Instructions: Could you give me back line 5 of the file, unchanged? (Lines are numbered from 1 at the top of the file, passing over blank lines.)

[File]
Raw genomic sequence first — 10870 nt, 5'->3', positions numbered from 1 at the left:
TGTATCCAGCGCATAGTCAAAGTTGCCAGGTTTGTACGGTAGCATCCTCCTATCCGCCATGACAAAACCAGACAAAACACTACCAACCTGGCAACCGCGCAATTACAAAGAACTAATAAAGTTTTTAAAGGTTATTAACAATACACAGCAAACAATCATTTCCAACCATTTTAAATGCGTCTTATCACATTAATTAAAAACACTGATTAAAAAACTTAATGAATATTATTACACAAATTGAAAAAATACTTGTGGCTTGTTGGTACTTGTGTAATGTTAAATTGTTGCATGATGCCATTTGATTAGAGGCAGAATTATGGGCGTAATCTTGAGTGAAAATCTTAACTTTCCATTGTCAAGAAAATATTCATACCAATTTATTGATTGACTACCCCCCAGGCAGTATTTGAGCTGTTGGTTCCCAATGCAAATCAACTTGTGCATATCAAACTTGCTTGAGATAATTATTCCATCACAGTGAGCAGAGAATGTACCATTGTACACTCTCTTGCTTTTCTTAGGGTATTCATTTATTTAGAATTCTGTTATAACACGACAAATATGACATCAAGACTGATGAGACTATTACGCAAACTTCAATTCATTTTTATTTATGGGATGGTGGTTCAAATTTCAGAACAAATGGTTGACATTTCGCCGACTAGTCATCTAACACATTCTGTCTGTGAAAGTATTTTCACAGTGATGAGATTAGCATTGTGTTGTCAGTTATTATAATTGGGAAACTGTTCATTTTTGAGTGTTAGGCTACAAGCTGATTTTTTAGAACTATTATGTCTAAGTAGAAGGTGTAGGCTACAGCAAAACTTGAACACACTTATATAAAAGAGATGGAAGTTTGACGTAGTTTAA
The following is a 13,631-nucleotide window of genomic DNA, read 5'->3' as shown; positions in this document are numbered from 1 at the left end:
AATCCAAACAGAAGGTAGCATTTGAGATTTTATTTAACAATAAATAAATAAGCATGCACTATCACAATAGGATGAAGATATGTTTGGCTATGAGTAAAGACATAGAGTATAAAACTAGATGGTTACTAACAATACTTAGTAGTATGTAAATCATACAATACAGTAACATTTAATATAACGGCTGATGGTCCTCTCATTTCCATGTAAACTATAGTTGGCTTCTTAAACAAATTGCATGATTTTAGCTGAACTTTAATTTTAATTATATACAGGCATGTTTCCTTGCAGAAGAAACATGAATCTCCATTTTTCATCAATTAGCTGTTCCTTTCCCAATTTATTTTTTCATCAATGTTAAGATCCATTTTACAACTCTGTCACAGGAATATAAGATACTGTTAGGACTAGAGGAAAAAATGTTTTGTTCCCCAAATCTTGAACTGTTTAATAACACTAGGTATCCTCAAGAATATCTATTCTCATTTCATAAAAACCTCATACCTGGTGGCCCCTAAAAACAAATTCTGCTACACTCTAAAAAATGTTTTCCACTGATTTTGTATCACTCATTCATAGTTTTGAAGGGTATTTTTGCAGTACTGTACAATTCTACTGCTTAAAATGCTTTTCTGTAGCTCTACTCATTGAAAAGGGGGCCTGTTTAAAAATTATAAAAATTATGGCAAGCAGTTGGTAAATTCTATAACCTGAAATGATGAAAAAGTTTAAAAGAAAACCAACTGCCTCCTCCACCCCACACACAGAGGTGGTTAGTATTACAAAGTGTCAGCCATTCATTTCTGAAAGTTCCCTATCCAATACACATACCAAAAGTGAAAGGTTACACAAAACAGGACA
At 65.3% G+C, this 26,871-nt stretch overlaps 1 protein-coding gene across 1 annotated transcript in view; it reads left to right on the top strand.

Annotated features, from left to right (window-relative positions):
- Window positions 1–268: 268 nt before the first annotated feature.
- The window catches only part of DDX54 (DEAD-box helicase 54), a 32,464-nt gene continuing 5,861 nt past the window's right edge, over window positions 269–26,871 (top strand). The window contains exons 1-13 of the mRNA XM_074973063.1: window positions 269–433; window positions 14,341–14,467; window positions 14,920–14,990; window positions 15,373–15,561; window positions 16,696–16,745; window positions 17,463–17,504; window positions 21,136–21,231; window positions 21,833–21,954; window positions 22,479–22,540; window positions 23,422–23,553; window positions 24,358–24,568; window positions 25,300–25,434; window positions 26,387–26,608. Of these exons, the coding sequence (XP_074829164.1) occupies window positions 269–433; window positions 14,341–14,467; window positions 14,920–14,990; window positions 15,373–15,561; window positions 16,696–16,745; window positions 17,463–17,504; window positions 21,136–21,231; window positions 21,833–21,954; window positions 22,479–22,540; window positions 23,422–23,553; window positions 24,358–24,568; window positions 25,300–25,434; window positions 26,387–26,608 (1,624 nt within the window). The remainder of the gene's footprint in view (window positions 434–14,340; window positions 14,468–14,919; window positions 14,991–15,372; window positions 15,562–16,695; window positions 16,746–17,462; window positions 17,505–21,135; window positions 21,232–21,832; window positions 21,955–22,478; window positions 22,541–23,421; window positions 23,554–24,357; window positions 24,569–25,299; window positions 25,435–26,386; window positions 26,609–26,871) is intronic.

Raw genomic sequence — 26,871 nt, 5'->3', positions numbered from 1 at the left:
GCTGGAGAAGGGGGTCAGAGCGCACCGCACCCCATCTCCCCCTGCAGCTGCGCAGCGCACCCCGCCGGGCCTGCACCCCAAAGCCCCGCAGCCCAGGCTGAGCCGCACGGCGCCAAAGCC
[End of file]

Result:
At 65.3% G+C, this 26,871-nt stretch overlaps 1 protein-coding gene across 1 annotated transcript in view; it reads left to right on the top strand.